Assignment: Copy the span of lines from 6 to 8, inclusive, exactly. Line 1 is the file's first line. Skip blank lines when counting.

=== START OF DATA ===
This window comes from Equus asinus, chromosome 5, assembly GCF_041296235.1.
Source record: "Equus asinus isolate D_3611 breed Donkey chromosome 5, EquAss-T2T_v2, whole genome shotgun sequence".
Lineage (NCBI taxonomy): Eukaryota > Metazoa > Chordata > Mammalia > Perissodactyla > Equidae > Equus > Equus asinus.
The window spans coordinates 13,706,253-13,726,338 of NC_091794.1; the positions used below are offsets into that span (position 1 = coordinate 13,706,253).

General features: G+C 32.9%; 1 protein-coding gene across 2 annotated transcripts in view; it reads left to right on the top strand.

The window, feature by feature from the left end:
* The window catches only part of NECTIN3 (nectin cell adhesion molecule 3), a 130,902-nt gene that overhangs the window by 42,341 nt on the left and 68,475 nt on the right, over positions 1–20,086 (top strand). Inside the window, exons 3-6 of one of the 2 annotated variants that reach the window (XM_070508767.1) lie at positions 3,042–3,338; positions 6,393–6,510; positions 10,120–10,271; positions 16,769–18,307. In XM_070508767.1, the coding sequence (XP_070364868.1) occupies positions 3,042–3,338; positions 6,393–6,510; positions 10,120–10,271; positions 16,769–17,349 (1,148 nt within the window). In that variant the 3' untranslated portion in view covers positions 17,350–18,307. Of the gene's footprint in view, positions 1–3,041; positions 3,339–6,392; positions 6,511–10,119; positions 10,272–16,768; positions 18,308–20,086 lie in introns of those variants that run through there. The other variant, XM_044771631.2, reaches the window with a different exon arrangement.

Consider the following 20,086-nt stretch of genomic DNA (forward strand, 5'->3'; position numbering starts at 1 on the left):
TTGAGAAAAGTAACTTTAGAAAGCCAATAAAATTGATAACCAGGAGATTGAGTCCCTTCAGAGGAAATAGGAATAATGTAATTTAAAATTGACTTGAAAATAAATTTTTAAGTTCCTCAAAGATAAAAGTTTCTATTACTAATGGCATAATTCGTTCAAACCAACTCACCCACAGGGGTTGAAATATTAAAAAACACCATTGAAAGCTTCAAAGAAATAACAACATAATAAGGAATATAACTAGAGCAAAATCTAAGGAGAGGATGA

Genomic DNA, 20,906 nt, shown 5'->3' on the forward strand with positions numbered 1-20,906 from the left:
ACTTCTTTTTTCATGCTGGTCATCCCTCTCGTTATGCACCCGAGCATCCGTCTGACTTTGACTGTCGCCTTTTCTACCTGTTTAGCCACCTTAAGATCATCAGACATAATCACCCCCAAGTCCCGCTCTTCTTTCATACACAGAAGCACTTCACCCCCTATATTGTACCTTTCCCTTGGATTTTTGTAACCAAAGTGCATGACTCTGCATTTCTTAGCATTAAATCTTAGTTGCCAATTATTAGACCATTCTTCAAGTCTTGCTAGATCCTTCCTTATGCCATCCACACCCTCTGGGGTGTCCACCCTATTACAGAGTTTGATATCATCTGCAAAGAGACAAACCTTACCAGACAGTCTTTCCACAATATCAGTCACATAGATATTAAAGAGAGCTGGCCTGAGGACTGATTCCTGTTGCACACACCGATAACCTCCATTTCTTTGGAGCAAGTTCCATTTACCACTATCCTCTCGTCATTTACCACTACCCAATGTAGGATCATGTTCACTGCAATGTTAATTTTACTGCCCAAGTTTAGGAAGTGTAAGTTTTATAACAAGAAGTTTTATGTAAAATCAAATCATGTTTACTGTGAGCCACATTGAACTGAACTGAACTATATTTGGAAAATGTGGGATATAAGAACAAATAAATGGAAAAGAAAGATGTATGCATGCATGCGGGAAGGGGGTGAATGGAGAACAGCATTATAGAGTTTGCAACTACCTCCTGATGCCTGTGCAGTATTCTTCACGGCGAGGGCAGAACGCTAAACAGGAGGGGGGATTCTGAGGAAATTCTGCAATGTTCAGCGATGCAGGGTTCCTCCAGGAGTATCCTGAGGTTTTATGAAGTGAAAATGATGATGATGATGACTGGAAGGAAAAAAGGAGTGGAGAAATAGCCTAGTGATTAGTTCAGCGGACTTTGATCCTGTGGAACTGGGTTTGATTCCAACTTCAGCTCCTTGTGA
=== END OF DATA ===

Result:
The window, feature by feature from the left end:
* The window catches only part of NECTIN3 (nectin cell adhesion molecule 3), a 130,902-nt gene that overhangs the window by 42,341 nt on the left and 68,475 nt on the right, over positions 1–20,086 (top strand). Inside the window, exons 3-6 of one of the 2 annotated variants that reach the window (XM_070508767.1) lie at positions 3,042–3,338; positions 6,393–6,510; positions 10,120–10,271; positions 16,769–18,307. In XM_070508767.1, the coding sequence (XP_070364868.1) occupies positions 3,042–3,338; positions 6,393–6,510; positions 10,120–10,271; positions 16,769–17,349 (1,148 nt within the window). In that variant the 3' untranslated portion in view covers positions 17,350–18,307. Of the gene's footprint in view, positions 1–3,041; positions 3,339–6,392; positions 6,511–10,119; positions 10,272–16,768; positions 18,308–20,086 lie in introns of those variants that run through there. The other variant, XM_044771631.2, reaches the window with a different exon arrangement.

Consider the following 20,086-nt stretch of genomic DNA (forward strand, 5'->3'; position numbering starts at 1 on the left):